Ganguly has to be given the credit for Harbhajan's successes. He has been supportive of the off-spinner and once again we have to travel back to the timeless India-Australia series of 2001, when Ganguly fought for Harbhajan's inclusion and secured it. The rest is history.

Ganguly, who has not been parochial in his thinking or outlook, has backed the right players and if Harbhajan, Virender Sehwag, Yuvraj Singh and Mohammed Kaif are popular names in Indian cricket, then the `Dada' deserves much credit for the blossoming of these players.

While spin has been the main weapon of the Indian bowling, pace has played a part too in home Tests. Javagal Srinath, before he retired in 2003, sent down a few fiery spells in conditions not favouring him. The zestful Zaheer Khan has also bowled with purpose at home, none more than his telling burst during a defining moment in the India-West Indies Test in Mumbai, 2002. The left-armer got the ball to seam both ways and the Caribbeans were caught napping. More recently, Lakshmipathy Balaji has bowled incisively in the home Tests.

Of course, batting has been a huge area of strength for India, even if Sehwag's opening partners have changed. Sadagopan Ramesh and Shiv Sundar Das served the Indian cause as a pair before they drifted away for varying reasons. Since then, it has been Sehwag all the way with the swashbuckling Delhi batsman setting the ball rolling for India with his rollicking strokeplay.

Dravid has been rock-solid at No. 3, taking the sting off the rival attack, handling pressure situations in a calm, collected manner, and building monuments in the top-order. Besides being technically pure, Dravid also possesses a wealth of strokes, and he can leave an attack demoralised by playing out sessions. In hot conditions, he has overcome dehydration and cramps, and done the job for his team in India. And when Ganguly has been troubled by injuries, Dravid has been a reliable and pro-active captain.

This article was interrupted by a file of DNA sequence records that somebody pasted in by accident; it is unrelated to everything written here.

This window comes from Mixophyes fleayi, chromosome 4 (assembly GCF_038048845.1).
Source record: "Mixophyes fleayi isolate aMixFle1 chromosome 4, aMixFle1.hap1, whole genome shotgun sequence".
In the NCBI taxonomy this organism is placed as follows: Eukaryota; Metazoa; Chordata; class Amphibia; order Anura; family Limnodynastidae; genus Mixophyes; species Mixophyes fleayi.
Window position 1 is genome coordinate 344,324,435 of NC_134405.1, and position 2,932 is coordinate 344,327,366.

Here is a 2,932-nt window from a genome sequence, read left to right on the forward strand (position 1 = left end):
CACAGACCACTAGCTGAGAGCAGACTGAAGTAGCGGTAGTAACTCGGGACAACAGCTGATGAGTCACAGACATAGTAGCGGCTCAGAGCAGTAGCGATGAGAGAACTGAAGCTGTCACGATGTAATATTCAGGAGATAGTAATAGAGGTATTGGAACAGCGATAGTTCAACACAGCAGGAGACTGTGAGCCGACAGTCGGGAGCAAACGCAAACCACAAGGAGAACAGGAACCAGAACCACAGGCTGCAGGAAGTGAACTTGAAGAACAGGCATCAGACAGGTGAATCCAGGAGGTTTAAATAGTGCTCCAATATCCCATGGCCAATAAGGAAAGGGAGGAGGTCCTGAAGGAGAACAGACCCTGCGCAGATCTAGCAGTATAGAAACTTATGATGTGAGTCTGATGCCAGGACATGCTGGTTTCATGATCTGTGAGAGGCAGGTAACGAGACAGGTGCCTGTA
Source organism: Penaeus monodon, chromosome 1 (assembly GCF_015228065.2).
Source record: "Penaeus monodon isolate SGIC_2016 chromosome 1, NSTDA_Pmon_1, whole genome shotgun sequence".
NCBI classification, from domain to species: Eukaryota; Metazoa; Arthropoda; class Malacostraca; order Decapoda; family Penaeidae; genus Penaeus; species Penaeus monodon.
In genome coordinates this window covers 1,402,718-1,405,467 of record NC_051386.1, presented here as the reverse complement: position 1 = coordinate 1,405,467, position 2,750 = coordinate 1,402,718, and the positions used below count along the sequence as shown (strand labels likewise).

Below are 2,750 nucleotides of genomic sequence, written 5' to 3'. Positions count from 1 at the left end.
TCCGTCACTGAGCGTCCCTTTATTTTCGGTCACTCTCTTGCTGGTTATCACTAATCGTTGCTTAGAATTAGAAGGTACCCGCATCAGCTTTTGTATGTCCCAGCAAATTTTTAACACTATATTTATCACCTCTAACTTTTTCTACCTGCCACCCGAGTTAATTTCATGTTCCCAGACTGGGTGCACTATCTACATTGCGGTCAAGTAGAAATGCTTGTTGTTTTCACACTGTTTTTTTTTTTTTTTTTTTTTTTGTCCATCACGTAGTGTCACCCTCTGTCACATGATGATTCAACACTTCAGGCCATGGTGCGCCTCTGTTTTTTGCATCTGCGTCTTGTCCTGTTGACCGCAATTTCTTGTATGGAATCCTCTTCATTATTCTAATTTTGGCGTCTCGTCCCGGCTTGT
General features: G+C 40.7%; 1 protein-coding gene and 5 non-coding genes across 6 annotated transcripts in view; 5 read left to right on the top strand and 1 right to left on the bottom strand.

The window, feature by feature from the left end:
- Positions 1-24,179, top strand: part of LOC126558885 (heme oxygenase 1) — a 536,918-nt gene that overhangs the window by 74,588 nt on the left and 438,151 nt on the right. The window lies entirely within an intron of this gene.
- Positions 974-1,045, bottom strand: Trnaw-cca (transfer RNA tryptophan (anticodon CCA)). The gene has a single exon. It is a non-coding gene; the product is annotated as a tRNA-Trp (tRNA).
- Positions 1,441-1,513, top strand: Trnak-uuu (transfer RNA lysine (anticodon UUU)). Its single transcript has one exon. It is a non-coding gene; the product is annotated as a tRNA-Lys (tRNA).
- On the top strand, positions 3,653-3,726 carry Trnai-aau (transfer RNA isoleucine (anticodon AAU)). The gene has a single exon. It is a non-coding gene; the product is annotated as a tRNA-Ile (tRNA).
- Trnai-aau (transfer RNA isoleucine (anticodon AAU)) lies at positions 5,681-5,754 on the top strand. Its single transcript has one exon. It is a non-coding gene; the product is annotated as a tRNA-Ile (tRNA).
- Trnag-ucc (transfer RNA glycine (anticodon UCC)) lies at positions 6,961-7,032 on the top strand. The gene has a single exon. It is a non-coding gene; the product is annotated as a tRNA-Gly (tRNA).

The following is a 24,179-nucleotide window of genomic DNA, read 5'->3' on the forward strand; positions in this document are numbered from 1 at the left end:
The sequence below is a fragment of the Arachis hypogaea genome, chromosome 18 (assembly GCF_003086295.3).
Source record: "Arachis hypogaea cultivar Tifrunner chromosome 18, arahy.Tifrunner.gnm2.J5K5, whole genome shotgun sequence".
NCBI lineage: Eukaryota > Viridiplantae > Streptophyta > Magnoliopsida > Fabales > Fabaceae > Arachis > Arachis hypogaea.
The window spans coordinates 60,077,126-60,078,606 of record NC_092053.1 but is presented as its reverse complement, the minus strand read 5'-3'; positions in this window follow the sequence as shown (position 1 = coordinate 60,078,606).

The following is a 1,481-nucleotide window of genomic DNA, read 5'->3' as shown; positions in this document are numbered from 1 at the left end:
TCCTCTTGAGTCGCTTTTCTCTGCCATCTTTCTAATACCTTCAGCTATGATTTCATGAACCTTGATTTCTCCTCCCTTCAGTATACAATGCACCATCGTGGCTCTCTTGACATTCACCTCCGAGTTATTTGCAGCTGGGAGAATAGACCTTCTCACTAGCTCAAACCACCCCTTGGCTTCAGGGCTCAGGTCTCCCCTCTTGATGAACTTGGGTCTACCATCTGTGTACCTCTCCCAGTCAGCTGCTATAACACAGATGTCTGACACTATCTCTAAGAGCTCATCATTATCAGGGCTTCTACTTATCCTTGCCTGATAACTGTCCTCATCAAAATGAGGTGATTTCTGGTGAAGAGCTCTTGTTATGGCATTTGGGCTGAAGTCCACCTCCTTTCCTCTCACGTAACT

Sachin Tendulkar has been influential in the middle-order. The little man with big deeds can affect the morale of the opposition due to his sheer stature as a legendary batsman. And he has produced some key innings for India. Laxman, who deserves much credit for starting the Indian revival at the Eden Gardens in 2001, is a wristy batsman with the gift of timing, who can, when in mood, coax the ball into the open spaces with strokes of ethereal beauty. On the sub-continental pitches, he can also get away with marginal footwork. While Laxman's 281 at the Eden Gardens will remain the single greatest innings conjured by an Indian in Tests, his match-saving efforts in the Mohali Test of 2003 against a bunch of spirited Kiwis should also be rated high.